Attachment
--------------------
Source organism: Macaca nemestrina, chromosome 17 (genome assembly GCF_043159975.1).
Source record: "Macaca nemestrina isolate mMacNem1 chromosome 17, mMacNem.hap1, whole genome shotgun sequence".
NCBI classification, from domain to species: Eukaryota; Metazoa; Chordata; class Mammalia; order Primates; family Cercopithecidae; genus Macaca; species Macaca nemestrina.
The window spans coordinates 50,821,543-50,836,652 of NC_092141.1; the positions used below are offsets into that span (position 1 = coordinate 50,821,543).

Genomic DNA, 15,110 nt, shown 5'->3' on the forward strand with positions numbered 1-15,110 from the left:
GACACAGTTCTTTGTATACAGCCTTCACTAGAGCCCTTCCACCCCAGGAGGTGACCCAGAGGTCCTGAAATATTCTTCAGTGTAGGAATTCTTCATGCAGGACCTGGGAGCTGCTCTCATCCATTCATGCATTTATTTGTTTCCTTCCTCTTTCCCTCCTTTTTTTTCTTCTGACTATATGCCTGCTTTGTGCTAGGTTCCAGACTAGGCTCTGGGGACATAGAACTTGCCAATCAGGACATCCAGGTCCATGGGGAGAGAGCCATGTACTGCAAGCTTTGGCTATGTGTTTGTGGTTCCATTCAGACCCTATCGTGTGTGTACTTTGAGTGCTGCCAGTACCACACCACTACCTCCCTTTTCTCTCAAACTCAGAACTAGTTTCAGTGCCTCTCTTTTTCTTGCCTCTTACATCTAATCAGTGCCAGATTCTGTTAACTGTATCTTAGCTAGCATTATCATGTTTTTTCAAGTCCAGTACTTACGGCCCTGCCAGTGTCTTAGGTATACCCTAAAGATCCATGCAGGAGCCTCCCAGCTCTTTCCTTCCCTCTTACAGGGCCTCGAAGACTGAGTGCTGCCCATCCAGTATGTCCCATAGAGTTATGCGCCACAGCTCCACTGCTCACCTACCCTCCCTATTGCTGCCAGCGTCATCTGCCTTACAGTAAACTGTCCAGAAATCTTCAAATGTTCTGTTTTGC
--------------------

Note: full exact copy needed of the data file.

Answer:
Source organism: Macaca nemestrina, chromosome 17 (genome assembly GCF_043159975.1).
Source record: "Macaca nemestrina isolate mMacNem1 chromosome 17, mMacNem.hap1, whole genome shotgun sequence".
NCBI classification, from domain to species: Eukaryota; Metazoa; Chordata; class Mammalia; order Primates; family Cercopithecidae; genus Macaca; species Macaca nemestrina.
The window spans coordinates 50,821,543-50,836,652 of NC_092141.1; the positions used below are offsets into that span (position 1 = coordinate 50,821,543).

Genomic DNA, 15,110 nt, shown 5'->3' on the forward strand with positions numbered 1-15,110 from the left:
GACACAGTTCTTTGTATACAGCCTTCACTAGAGCCCTTCCACCCCAGGAGGTGACCCAGAGGTCCTGAAATATTCTTCAGTGTAGGAATTCTTCATGCAGGACCTGGGAGCTGCTCTCATCCATTCATGCATTTATTTGTTTCCTTCCTCTTTCCCTCCTTTTTTTTCTTCTGACTATATGCCTGCTTTGTGCTAGGTTCCAGACTAGGCTCTGGGGACATAGAACTTGCCAATCAGGACATCCAGGTCCATGGGGAGAGAGCCATGTACTGCAAGCTTTGGCTATGTGTTTGTGGTTCCATTCAGACCCTATCGTGTGTGTACTTTGAGTGCTGCCAGTACCACACCACTACCTCCCTTTTCTCTCAAACTCAGAACTAGTTTCAGTGCCTCTCTTTTTCTTGCCTCTTACATCTAATCAGTGCCAGATTCTGTTAACTGTATCTTAGCTAGCATTATCATGTTTTTTCAAGTCCAGTACTTACGGCCCTGCCAGTGTCTTAGGTATACCCTAAAGATCCATGCAGGAGCCTCCCAGCTCTTTCCTTCCCTCTTACAGGGCCTCGAAGACTGAGTGCTGCCCATCCAGTATGTCCCATAGAGTTATGCGCCACAGCTCCACTGCTCACCTACCCTCCCTATTGCTGCCAGCGTCATCTGCCTTACAGTAAACTGTCCAGAAATCTTCAAATGTTCTGTTTTGC